By Loreal Crumbley, for the EPA’s Environmental Education Division
Many of you may be looking for effective green tips. One tip I can offer you is to recycle used coffee grounds.
Coffee mixed with soil can be used as a natural fertilizer. Used coffee grounds provide gardens with an abundant source of nutrition. Recycling coffee grounds is not only beneficial for gardeners but it helps in reducing the amount of waste going into landfills.
Complete with the typical clickbait-style headline, a recent article intoned that the global population is imminently doomed to a world without coffee – and “not much” can be done about this “on a personal level.”
But it could be easy to miss the glimmer of hope buried in the last line:
“This future could look bleak for morning coffee drinkers, but with the help of farmers and scientists, our cup of joe can be protected.”
TEGUCIGALPA, Honduras – Orangish yellow blotches are starting to appear on the leaves of coffee plants in eastern Honduras, according to reports from the field. It’s a sign that the dreaded coffee rust fungus, or la roya, is making a comeback and endangering the crop that’s vital to the economies of Latin America.
Five years ago, an outbreak decimated coffee in the region, triggering a state of emergency and famine watches.
How bad will it be this season? It’s too early to tell. All we know is that the plant-choking fungus – first discovered in East Africa nearly 150 years ago – poses a serious threat to coffee’s future in the Americas.
As we search for a way to defeat the fungus, the coffee industry can help smallholder farmers build resiliency and deal with shocks from la roya – as well as from climate change, market swings, and other volatility common with cash crops.
An unidentified Coffea species found in Madagascar, which is preserved in a coffee genebank. Ensuring these genebanks have adequate funding to continue operations should be a major priority of the coffee industry. Source: Sarada Krishnan
Sometimes facts are so obvious they become invisible.
In the case of coffee, one of those facts is this: Coffee comes from a plant. The entire $225 billion dollar coffee industry in the U.S. is built up from the roots of billions of living, breathing coffee plants that spend their days turning sunlight into fruit. Once you stop and think about it, it’s kind of profound. Nearly 1.7 million jobs — including, if you are reading this, probably yours — depend on those plants doing their thing, photosynthesizing, outsmarting diseases and pests, being rained on at the right time in the right amounts.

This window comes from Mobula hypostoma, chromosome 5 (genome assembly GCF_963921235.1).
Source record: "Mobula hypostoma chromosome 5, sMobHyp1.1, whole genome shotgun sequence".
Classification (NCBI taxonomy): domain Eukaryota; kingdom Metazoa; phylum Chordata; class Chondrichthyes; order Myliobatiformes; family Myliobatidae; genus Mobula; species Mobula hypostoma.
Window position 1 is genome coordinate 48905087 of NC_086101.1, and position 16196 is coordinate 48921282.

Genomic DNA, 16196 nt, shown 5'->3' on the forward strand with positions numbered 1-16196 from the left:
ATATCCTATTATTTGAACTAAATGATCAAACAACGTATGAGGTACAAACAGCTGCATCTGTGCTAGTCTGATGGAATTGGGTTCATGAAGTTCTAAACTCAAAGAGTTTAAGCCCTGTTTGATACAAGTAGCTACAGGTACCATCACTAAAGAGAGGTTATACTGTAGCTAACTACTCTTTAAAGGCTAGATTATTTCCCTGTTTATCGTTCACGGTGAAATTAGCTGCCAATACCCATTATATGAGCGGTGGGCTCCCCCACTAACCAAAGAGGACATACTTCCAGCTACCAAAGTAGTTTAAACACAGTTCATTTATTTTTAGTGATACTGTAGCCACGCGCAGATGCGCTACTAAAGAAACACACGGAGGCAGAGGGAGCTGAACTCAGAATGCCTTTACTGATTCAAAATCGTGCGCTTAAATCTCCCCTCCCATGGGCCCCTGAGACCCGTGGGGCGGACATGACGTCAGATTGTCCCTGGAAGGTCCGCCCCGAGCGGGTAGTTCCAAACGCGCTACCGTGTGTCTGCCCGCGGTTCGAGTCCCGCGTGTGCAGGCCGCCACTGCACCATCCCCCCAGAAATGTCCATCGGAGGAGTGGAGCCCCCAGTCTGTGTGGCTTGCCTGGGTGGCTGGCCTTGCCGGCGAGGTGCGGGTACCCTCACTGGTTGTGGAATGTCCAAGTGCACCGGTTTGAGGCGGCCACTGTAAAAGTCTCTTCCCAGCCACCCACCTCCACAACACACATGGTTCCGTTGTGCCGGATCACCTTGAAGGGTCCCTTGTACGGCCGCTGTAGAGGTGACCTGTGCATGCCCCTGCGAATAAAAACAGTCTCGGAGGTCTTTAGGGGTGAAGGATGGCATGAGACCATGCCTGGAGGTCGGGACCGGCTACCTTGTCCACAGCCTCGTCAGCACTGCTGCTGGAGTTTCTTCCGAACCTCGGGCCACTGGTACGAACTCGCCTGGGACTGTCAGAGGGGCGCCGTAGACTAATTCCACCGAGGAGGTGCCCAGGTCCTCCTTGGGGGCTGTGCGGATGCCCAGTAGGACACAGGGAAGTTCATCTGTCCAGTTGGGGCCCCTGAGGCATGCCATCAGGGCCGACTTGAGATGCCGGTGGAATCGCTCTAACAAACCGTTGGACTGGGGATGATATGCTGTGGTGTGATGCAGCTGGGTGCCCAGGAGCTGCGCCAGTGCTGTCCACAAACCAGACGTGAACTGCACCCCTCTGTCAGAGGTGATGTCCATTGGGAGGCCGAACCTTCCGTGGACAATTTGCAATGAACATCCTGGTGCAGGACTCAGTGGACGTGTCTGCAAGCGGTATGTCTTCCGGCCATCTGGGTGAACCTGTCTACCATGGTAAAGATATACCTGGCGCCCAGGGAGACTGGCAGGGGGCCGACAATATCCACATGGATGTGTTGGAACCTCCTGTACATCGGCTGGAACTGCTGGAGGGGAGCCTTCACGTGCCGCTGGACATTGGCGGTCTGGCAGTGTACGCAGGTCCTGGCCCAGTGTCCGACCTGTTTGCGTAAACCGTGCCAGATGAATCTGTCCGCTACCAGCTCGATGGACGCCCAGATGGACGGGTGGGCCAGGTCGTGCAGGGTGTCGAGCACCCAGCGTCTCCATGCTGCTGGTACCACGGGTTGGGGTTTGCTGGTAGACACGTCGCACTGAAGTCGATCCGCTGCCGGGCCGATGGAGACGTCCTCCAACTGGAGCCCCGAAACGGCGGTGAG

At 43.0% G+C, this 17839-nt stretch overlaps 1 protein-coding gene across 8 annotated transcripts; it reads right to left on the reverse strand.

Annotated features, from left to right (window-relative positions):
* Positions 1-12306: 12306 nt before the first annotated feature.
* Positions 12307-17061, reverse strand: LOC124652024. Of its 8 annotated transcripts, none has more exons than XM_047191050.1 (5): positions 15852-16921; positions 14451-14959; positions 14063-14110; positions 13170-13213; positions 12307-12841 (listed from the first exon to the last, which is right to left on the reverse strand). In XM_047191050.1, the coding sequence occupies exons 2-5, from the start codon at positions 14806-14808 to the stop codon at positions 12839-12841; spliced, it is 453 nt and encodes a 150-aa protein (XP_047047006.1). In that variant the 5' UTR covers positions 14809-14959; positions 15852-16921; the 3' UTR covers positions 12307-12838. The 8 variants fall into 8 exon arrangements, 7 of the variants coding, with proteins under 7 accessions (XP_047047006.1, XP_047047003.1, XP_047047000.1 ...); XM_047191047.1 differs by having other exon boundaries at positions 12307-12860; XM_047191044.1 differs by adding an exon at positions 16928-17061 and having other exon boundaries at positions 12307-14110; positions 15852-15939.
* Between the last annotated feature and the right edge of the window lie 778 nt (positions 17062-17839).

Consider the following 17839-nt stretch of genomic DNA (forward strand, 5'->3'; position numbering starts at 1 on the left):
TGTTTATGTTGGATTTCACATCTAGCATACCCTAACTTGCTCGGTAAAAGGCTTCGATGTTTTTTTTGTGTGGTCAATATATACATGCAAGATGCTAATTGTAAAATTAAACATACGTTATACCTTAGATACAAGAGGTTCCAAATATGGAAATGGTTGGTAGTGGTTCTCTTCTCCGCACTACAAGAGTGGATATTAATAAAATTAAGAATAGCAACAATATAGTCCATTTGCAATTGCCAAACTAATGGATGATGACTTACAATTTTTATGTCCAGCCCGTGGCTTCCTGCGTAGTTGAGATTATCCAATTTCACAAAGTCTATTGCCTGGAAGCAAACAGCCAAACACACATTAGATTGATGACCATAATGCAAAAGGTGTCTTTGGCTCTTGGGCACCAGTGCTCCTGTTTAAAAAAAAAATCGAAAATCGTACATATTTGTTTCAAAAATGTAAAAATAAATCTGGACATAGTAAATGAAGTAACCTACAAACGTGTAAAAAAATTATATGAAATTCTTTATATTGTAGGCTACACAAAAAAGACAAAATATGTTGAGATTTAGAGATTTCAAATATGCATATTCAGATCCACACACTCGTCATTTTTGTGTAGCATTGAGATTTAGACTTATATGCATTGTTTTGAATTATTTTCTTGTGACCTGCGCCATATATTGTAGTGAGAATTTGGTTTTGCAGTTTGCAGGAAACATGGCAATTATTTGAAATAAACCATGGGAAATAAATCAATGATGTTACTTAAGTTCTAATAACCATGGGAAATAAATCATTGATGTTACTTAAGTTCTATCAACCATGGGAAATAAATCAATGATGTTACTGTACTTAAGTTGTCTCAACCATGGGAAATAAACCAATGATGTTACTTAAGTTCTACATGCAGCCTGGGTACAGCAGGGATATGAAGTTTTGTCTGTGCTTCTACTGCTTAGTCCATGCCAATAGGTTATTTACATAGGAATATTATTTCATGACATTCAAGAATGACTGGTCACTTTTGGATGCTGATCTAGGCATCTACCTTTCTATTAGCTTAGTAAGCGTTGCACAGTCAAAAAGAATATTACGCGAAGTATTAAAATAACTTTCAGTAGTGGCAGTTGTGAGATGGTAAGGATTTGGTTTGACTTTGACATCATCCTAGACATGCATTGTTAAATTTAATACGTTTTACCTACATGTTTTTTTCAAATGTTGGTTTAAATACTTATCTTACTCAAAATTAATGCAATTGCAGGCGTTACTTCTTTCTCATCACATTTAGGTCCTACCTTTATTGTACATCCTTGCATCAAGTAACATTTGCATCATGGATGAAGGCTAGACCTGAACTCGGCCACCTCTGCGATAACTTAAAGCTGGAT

It’s also profound to think about just how fragile the entire arrangement is. The vast majority of coffee plants in the field today are really, really (really) genetically similar. Most varieties are not resistant to major diseases. Most are way too old (World Coffee Research guesses that about 50% of coffee trees are more than 50 years old). That leaves coffee especially vulnerable — to disease epidemics like the one that devastated Central American production after 2012, to extremes in weather like excessive rain or drought or frost.
When crops are facing challenges like these, it helps to go back to basics: Coffee is a plant. So — what is needed to help the plant thrive? And, thereby, to help the humans who depend on it?
Despite the fact that coffee has been part of the human experience for centuries, innovation is now a necessity for companies across all sectors of the coffee industry – more than ever before. In fact, if you search online for “innovate or die” you’ll easily return more than a half a million results.
What are the factors driving this change? How do we approach and address the challenges? How do we focus strategies and resources to adjust for success? And how can individual executives and business owners come up with new ideas?
For those of us who wake up each morning in pursuit of the perfect cup of coffee, success often depends upon our ability to control a number of simple variables. We can buy the most freshly roasted beans we can get our hands on. We can precisely calibrate our grind to match our preferred brewing method (press, drip, etc.). And we can make sure our water temperature remains within the optimal brewing range. Of course, there are a multitude of other variables, too. But if we get these basics right, the rewards can make our whole day better.
A similar multitude of variables goes into the ultimate price of our perfect cup. The difference here, however, is that we have nearly no control over any of these variables. Worse, many of them are often highly changeable and unpredictable, which can lead to considerable volatility in world prices. As a result, it can be easy for many folks in the coffee trade, from producers to roasters to retailers, to feel at times that they are at the mercy of the markets – especially lately.
So what are some of the major drivers of this volatility?